Passports Issued to Koreans in Hawai'i, 1910 -1924

Murabayashi, Duk Hee Lee
Lee, Chan
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Center for Korean Studies, School of Hawaiian, Asian and Pacific Studies, University of Hawai‘i at Manoa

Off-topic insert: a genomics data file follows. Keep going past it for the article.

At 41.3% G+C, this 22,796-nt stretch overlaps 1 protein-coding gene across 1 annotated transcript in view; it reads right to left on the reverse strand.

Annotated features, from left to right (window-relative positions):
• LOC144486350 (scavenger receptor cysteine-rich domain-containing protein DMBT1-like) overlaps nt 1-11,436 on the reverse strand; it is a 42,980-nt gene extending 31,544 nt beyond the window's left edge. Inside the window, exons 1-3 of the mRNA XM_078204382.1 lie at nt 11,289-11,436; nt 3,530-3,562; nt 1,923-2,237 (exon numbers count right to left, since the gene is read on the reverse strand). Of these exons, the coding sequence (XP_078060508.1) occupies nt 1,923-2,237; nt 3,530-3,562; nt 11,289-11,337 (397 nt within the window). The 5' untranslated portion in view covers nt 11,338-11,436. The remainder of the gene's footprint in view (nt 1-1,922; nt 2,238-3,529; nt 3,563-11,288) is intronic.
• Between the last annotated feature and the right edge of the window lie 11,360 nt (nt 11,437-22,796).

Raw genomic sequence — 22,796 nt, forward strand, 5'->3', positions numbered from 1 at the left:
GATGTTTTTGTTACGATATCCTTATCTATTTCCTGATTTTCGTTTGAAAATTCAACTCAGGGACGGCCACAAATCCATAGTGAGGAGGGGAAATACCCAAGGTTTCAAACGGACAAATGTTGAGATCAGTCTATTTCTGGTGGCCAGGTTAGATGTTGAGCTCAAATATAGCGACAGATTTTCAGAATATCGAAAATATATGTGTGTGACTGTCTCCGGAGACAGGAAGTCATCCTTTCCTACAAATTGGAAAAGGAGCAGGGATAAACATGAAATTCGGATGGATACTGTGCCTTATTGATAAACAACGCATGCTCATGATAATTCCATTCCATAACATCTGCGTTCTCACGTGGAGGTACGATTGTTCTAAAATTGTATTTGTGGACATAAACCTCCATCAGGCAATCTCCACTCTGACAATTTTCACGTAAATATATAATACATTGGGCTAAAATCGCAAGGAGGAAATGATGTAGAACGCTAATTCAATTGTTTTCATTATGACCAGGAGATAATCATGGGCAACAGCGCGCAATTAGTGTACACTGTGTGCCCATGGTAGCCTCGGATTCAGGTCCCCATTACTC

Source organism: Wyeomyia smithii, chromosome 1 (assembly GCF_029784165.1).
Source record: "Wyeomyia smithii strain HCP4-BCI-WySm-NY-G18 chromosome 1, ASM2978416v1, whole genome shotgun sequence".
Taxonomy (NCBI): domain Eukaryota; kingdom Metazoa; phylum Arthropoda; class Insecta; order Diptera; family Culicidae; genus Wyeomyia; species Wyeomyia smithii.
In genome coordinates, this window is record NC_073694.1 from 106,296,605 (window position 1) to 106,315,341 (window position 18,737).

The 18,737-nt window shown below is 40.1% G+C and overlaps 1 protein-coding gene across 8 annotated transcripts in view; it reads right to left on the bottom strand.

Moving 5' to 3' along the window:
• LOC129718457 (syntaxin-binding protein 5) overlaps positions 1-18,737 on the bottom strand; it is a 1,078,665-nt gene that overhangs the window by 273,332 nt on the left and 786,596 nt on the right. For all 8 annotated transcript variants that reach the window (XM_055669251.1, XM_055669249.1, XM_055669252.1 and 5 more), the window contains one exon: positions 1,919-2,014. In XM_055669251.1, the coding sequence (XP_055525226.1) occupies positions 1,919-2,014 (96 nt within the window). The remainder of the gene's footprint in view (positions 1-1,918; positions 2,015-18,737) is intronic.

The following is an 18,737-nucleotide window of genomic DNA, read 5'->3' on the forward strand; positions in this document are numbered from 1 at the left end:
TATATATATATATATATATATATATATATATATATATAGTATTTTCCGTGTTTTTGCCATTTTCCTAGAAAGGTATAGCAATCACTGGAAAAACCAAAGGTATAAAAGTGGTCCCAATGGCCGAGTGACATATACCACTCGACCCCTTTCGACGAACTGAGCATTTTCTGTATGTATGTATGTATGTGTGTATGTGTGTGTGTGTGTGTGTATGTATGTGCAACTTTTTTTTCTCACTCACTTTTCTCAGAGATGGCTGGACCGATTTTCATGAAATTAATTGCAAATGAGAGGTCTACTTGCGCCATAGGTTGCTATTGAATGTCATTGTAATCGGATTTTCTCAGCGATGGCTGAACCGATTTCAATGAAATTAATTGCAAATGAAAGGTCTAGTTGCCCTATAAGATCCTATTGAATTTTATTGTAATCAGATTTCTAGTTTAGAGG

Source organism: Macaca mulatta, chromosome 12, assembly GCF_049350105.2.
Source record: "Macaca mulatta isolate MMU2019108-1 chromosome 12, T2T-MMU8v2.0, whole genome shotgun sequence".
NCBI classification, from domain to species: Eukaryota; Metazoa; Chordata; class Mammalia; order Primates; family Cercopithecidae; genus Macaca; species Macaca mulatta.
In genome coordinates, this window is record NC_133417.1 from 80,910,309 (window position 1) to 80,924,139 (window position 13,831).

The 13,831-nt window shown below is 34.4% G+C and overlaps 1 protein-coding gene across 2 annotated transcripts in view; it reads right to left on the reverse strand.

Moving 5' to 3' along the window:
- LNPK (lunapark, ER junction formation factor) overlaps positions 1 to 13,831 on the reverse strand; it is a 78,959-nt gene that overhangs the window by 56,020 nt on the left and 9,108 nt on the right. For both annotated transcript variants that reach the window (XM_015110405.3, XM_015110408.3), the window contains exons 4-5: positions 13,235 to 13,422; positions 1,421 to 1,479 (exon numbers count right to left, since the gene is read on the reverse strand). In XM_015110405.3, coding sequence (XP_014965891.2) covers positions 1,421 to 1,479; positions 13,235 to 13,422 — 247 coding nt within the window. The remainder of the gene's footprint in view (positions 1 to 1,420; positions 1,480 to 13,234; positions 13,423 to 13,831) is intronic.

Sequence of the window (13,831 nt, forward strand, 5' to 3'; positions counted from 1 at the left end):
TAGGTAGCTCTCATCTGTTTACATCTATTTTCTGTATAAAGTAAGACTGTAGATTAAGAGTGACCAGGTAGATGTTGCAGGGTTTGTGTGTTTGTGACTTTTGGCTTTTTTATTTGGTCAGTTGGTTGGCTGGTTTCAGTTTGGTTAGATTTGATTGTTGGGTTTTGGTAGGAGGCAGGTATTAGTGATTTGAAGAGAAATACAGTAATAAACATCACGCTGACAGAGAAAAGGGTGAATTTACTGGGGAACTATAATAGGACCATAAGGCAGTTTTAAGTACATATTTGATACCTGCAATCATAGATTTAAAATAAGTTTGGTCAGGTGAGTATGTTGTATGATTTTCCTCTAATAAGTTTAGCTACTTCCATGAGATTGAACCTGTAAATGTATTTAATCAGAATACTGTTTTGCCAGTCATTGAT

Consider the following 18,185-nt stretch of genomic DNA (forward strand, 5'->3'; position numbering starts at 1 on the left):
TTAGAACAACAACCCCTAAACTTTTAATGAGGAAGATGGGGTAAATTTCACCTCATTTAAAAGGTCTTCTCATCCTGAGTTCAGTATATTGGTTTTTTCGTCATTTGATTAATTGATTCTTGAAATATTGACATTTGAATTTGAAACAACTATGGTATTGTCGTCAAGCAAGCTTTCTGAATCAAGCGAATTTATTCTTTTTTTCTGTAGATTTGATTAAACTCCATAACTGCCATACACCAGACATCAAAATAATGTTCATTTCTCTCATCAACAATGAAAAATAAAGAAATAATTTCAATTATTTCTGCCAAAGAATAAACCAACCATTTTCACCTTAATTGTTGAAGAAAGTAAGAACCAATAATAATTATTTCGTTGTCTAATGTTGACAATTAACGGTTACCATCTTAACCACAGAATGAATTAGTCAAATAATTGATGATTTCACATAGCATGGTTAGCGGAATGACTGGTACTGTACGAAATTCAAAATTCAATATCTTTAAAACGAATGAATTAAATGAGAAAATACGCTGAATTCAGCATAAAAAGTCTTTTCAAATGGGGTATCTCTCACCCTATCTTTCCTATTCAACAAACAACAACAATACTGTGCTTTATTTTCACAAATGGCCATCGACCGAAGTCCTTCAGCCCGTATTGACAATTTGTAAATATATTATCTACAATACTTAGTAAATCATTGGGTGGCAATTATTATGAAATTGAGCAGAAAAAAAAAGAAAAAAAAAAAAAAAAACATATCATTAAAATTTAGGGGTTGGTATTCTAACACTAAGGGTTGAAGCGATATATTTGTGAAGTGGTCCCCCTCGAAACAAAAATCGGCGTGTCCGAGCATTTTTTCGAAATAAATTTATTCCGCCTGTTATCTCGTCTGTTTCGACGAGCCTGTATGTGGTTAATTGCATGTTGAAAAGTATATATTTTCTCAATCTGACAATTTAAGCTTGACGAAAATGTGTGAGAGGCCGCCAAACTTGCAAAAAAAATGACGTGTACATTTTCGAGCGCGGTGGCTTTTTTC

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From the time Japan forcefully occupied Taehan Cheguk (Korea) on August 29, 1910, the Japanese government considered Koreans to be “Japanese.” Koreans who wished to travel abroad had to obtain permission and passports from the Japanese government. Koreans living in America, including the Territory of Hawai‘i, also had to obtain new Japanese passports to travel to Korea. In addition, Koreans living in Hawai‘i had to apply at the Japanese Consulate General in Honolulu for passports for family members or new brides (“picture brides”) coming to the Islands. The fourteen years between 1910 and 1924 were an open period for Japanese, including Koreans, to join their family members in Hawai‘i. The Oriental Exclusion Act of 1924 closed this window. As a part of the ongoing study of early Koreans in Hawai‘i, this list is limited to the period between 1910 and 1924. About six hundred passports were issued for Koreans living in Hawai‘i to travel to Korea. It is uncertain how many of the six hundred who received passports actually traveled to Korea, how many returned to Korea for good, and how many visited Korea. For example, Kim You-sun, a Methodist church pastor, returned to Korea permanently shortly after he received his passport in August of 1913. But Min Ŭi-Kyŏng (Frank Min’s father), visiting Korea with a passport received from the Japanese consulate in Honolulu, met a beautiful woman in Seoul, whom he married, then returned alone. He obtained a passport for his wife from the consulate, and she joined him in Honolulu at the end of 1913. In addition, approximately 1,300 passports were issued for Koreans in Korea to join family members in Hawai‘i. Again, there is no way of knowing who among these 1,300 passport holders actually came to the Islands. According to the reports of the Commissioner-General of Immigration, only 859 Koreans arrived in Hawai‘i from 1910 through 1924. Regardless of these uncertainties, the “passport list” conveys important information. First, this is the only record showing names in Chinese characters, which is the normal way of naming Koreans. (The ships’ passenger lists of those arriving in Hawai‘i contain romanized names with no indication of the Chinese characters for each name.) Further, if family members came to join their fathers, husbands, or sons, their approximate arrival time can be guessed from the passport issuance date. Third, the list confirms that those who arrived during this period included not only picture brides but also wives and children left behind in Korea when their husbands and fathers came to Hawai‘i. Some men even brought their mothers and fathers during this period. Fourth, the list indicates that Koreans in Hawai‘i were actively traveling to Korea. About one-third of the total passports issued were to Koreans living in Hawai‘i. This list was compiled from the records of the passports issued at the Japanese Consulate General of Honolulu, which are currently kept at the Gaikō Shiryō-kan 外交史料館 (Diplomatic Records Office) in Tokyo. For the convenience of English-speaking readers, names are romanized following the McCune-Reischauer system, even if certain names were commonly spelled differently. The last column indicates when the purpose of the passport application was “reentry” or a trip to Korea. In some cases, the applicant’s occupation was included.
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